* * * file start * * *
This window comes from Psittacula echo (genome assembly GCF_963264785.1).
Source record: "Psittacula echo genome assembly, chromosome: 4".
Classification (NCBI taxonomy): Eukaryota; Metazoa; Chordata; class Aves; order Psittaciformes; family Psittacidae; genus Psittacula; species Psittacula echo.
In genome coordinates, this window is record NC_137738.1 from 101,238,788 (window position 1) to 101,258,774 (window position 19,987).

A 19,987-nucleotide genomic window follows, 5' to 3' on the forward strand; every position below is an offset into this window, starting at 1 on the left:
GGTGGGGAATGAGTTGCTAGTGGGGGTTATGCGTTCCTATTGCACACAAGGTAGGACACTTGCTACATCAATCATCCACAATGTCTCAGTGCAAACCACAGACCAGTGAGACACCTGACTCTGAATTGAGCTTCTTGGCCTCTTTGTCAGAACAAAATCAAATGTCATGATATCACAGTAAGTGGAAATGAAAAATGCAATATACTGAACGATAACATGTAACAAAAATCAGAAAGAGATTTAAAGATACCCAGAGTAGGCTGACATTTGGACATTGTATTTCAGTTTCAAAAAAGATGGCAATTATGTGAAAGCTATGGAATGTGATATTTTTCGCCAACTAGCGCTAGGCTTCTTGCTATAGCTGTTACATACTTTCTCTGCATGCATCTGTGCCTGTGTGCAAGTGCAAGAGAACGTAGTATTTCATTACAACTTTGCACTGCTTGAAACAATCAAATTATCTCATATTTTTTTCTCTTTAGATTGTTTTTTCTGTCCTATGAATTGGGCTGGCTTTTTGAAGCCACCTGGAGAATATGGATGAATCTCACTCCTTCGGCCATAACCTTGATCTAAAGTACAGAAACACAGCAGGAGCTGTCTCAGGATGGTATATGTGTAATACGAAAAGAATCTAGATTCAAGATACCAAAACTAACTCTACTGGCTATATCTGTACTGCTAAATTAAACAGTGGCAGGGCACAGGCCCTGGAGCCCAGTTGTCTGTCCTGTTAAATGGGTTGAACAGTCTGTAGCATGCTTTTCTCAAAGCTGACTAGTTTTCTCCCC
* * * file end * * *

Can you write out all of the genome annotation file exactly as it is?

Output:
This window comes from Psittacula echo (genome assembly GCF_963264785.1).
Source record: "Psittacula echo genome assembly, chromosome: 4".
Classification (NCBI taxonomy): Eukaryota; Metazoa; Chordata; class Aves; order Psittaciformes; family Psittacidae; genus Psittacula; species Psittacula echo.
In genome coordinates, this window is record NC_137738.1 from 101,238,788 (window position 1) to 101,258,774 (window position 19,987).

A 19,987-nucleotide genomic window follows, 5' to 3' on the forward strand; every position below is an offset into this window, starting at 1 on the left:
GGTGGGGAATGAGTTGCTAGTGGGGGTTATGCGTTCCTATTGCACACAAGGTAGGACACTTGCTACATCAATCATCCACAATGTCTCAGTGCAAACCACAGACCAGTGAGACACCTGACTCTGAATTGAGCTTCTTGGCCTCTTTGTCAGAACAAAATCAAATGTCATGATATCACAGTAAGTGGAAATGAAAAATGCAATATACTGAACGATAACATGTAACAAAAATCAGAAAGAGATTTAAAGATACCCAGAGTAGGCTGACATTTGGACATTGTATTTCAGTTTCAAAAAAGATGGCAATTATGTGAAAGCTATGGAATGTGATATTTTTCGCCAACTAGCGCTAGGCTTCTTGCTATAGCTGTTACATACTTTCTCTGCATGCATCTGTGCCTGTGTGCAAGTGCAAGAGAACGTAGTATTTCATTACAACTTTGCACTGCTTGAAACAATCAAATTATCTCATATTTTTTTCTCTTTAGATTGTTTTTTCTGTCCTATGAATTGGGCTGGCTTTTTGAAGCCACCTGGAGAATATGGATGAATCTCACTCCTTCGGCCATAACCTTGATCTAAAGTACAGAAACACAGCAGGAGCTGTCTCAGGATGGTATATGTGTAATACGAAAAGAATCTAGATTCAAGATACCAAAACTAACTCTACTGGCTATATCTGTACTGCTAAATTAAACAGTGGCAGGGCACAGGCCCTGGAGCCCAGTTGTCTGTCCTGTTAAATGGGTTGAACAGTCTGTAGCATGCTTTTCTCAAAGCTGACTAGTTTTCTCCCC